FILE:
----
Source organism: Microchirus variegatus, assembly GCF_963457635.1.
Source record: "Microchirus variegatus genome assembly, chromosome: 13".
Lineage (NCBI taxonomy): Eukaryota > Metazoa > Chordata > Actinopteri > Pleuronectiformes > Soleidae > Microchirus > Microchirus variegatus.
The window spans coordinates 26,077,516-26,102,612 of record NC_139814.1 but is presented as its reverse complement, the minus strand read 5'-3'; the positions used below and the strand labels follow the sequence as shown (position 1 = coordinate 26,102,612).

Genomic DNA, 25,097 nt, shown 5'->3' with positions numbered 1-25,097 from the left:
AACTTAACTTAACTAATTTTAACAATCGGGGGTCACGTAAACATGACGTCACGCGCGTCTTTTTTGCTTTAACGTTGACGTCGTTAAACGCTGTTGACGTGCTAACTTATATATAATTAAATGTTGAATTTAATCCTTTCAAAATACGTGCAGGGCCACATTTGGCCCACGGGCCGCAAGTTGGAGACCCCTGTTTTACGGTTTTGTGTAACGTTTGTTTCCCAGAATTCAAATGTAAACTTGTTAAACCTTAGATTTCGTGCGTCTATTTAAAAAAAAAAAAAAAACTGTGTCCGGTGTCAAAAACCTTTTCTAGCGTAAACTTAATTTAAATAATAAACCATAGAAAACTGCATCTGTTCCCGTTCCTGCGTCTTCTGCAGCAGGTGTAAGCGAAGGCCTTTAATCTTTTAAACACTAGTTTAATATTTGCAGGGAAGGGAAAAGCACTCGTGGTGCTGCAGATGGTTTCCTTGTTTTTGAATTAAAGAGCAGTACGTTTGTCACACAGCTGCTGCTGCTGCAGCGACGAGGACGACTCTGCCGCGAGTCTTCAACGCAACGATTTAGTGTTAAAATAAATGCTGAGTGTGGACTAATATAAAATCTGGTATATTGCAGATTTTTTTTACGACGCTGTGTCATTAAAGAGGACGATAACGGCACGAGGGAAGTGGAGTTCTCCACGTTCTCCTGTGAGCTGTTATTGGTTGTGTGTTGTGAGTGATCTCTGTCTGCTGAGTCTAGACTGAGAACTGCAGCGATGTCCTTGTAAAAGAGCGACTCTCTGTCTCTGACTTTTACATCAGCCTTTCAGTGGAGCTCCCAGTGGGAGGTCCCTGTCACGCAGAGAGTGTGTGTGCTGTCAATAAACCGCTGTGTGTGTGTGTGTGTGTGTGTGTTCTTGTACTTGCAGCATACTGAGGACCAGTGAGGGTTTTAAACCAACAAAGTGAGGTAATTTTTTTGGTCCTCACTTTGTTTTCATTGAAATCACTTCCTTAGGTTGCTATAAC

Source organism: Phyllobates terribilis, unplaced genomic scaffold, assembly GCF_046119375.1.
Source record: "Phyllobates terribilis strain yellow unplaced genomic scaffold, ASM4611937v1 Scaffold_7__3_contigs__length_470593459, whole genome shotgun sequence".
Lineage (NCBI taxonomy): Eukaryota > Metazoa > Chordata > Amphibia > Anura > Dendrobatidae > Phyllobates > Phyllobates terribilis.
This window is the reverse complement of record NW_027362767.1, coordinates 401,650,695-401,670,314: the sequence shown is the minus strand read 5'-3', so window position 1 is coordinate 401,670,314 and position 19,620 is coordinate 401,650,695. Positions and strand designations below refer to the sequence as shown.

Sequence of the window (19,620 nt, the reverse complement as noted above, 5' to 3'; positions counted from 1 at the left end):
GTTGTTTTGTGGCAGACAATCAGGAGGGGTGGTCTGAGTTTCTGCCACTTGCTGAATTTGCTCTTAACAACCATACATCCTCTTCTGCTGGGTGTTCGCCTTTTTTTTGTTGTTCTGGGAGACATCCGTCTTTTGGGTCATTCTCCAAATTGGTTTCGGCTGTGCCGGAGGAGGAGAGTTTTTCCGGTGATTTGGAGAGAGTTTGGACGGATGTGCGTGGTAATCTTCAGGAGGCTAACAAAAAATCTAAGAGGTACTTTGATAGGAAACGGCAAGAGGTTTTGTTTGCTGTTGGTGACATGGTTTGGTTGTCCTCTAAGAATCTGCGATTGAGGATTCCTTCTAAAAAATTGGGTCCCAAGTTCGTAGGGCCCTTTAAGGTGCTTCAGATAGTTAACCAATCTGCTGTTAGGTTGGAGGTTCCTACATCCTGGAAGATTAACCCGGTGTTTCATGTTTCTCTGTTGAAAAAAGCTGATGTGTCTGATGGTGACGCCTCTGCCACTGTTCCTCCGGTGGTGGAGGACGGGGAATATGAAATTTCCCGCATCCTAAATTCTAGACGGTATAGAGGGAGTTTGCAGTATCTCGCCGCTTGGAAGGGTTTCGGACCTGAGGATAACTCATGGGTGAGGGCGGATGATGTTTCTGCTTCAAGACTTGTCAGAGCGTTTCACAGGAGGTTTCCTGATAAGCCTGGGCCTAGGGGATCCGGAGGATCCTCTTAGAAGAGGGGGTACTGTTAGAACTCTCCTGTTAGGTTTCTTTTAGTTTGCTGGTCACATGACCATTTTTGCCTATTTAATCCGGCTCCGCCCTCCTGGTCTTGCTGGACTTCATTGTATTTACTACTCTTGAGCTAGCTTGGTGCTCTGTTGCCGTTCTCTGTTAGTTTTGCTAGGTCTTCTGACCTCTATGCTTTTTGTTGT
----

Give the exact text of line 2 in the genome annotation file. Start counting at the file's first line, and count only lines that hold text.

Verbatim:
Source record: "Microchirus variegatus genome assembly, chromosome: 13".